The United States said on Dec. 6 it won’t send an official delegation to Beijing for the 2022 Winter Olympics in protest against the Chinese regime’s ongoing human rights crisis in Xinjiang.
The move won’t affect American athletes, who will still be allowed to compete.
White House press secretary Jen Psaki said the regime’s “ongoing genocide and crimes against humanity” means Washington “cannot proceed with business as usual.”
“U.S. diplomatic or official representation would treat these games as business as usual in the face of the PRC’s [People’s Republic of China] egregious human rights abuses and atrocities in Xinjiang, and we simply can’t do that,” Psaki told a daily press briefing on Dec. 6, weeks after President Joe Biden said the administration was considering such a move.
“As the president has told President Xi, standing up for human rights is in the DNA of Americans, we have a fundamental commitment to promote human rights,” she added, referring to Chinese leader Xi Jinping. The two leaders had met for the first time virtually on Nov. 15.
The Chinese regime’s expansive campaign of repression against Uyghurs and other Muslim minorities in the far west Xinjiang region, which has been designated by the United States and others as a genocide, has drawn rising international condemnation. Activists and lawmakers around the world have called for varying levels of boycotts of the Beijing Games in response.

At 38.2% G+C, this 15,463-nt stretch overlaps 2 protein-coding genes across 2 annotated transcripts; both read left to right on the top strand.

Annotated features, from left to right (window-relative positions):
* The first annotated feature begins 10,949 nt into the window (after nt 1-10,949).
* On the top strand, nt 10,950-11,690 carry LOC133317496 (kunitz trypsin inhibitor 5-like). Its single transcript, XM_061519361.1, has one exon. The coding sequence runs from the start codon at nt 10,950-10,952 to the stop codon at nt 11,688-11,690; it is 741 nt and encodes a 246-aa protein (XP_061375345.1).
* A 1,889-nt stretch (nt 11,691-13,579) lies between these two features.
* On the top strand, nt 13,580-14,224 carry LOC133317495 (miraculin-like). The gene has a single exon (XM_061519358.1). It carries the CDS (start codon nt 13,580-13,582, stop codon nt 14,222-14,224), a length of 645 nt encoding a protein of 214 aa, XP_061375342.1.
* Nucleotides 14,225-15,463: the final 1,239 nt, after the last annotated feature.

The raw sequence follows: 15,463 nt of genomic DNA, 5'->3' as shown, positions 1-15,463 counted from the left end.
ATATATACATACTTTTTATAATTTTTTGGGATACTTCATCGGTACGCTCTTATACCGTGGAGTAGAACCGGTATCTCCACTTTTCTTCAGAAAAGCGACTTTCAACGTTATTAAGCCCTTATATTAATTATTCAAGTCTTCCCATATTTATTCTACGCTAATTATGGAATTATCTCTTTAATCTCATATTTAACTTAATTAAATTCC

The last time the United States staged an Olympic boycott was in 1980. Then-President Jimmy Carter led more than 60 nations to protest the Soviet Union’s invasion of Afghanistan and refused to send athletes to compete in the Summer Olympic Games in Moscow, forming the largest boycott in Olympic history.
The boycott, Psaki stressed, does not signify “the end of the concerns we will raise about human rights abuses in Xinjiang.”
Unlike the 1980 diplomatic protest, the boycott next February won’t affect the athletes in attendance.
“We don’t think it’s the right step to penalize athletes who have been training, preparing for this moment, we felt we could send a clear message by not sending an official delegation,” Psaki said when asked why the White House hadn’t taken a step further by pulling out the athletes.
“The athletes on Team USA have our full support. We will be behind them 100 percent as we cheer them on from home,” Psaki said.
By Eva Fu